Posted On 2005-11-1 by FortyPoundHead
Keywords: Command Reference
Tags: Windows Commandline Windows
Views: 1627


Display or change the association between a file extension and a fileType


ASSOC .ext = [fileType]


ASSOC .ext

ASSOC .ext =


.ext : The file extension

fileType : The type of file

A file extension is the last few characters in a FileName after the period. So a file called JANUARY.HTML has the file extension .HTML

The File extension is used by Windows NT to determine the type of information stored in the file and therefore which application(s) will be able to display the information in the file. File extensions are not case sensitive and are not limited to 3 characters. More than one file extension may be associated with the same File Type. e.g. both the extension .JPG and the extension .JPEG may be associated with the File Type "jpegfile"

At any one time a given file extension may only be associated with one File Type. e.g. If you change the extension .JPG so it is associated with the File Type "txtfile" then it's normal association with "jpegfile" will disappear. Removing the association to "txtfile" does not restore the association to "jpegfile"

File Types can be displayed in the Windows Explorer GUI: [View, Options, File Types] however the spelling is usually different to that expected by the ASSOC command e.g. the File Type "txtfile" is displayed in the GUI as "Text Document"and "jpegfile" is displayed as "image/jpeg"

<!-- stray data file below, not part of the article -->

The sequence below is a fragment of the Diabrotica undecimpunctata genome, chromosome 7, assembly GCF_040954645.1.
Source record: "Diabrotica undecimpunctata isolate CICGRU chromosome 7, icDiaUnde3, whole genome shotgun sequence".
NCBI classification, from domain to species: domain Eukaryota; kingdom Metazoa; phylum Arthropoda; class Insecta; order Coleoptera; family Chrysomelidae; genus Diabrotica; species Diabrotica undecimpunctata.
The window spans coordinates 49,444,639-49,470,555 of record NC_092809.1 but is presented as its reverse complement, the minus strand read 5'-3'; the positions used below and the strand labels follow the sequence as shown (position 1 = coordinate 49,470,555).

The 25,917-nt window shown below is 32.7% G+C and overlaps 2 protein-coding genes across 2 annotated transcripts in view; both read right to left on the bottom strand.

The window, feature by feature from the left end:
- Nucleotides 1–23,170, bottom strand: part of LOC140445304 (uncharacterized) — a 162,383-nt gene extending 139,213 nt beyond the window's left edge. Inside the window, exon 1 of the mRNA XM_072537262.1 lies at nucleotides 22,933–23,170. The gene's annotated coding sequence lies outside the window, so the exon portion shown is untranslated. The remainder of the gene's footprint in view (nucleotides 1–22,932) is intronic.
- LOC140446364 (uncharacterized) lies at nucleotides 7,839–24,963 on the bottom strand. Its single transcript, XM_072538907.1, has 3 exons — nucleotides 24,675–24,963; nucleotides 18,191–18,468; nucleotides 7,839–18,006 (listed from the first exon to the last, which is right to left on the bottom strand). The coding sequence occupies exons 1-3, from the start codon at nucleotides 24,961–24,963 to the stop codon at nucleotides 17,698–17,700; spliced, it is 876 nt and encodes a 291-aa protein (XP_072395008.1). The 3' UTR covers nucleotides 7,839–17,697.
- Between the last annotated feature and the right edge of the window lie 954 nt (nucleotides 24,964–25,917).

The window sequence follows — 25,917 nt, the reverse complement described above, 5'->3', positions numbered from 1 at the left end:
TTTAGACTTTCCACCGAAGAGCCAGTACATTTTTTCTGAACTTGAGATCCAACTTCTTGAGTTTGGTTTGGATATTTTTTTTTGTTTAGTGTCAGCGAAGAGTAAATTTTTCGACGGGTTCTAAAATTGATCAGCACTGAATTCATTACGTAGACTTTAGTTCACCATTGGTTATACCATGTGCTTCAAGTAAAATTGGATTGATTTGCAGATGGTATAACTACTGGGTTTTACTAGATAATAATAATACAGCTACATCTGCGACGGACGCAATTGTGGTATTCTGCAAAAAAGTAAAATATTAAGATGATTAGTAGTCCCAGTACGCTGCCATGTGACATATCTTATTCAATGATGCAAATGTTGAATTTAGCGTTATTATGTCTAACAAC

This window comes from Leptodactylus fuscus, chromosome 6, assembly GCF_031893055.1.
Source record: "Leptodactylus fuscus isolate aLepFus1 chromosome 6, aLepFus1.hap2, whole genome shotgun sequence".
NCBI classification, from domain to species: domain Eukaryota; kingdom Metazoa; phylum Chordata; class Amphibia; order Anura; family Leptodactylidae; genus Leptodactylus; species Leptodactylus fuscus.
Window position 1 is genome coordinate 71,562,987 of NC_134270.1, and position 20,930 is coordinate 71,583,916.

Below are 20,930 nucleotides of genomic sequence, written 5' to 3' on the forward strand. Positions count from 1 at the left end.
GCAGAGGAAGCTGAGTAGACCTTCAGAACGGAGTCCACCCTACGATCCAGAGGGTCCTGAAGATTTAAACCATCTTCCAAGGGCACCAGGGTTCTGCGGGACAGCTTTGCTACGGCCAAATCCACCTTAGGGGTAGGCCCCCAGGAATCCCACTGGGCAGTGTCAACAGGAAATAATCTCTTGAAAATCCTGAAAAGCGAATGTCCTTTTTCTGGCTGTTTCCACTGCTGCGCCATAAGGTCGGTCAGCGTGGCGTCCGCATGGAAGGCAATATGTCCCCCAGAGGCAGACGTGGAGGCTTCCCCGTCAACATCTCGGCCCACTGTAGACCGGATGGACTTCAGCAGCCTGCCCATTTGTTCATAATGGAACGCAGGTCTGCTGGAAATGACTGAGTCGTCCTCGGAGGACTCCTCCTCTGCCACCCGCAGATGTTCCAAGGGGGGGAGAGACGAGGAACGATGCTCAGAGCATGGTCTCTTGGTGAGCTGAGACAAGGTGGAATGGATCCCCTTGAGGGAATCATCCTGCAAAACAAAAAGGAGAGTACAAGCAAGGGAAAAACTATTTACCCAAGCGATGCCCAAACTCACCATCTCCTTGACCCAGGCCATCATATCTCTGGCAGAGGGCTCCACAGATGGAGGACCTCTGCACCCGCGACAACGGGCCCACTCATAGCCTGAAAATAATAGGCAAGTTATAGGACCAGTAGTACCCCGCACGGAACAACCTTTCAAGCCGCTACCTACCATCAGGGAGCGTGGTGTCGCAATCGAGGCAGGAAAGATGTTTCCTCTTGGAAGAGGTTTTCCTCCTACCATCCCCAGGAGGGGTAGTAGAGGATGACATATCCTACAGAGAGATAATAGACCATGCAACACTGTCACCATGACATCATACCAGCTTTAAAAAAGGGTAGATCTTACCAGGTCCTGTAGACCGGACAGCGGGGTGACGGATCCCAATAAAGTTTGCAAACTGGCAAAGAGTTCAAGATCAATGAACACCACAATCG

The command ASSOC followed by just a file extension will display the current File Type for that extension.

ASSOC without any parameters will display all the current file associations.

ASSOC with ".ext=" will delete the association for that file extension.

Did you leave the Always Use This Program To Open This File option turned on? To change it back so it prompts you to specify a program each time, just delete the association with that file type

ASSOC .ext=

[where .ext is the file extension].

Now when you double-click on a file of that type, the system will ask you what program you want to use.

Using the ASSOC command will edit values stored in the registry at HKey_Classes_Root\.

Therefore it's possible to use registry permissions to protect a file extension and prevent any file association changes.


Viewing file associations: ASSOC .txt

ASSOC .doc

ASSOC >backup.txt

Editing file associations: ASSOC .txt=txtfile

ASSOC .DIC=txtfile

ASSOC .html=Htmlfile

Deleting a file association: ASSOC .html=

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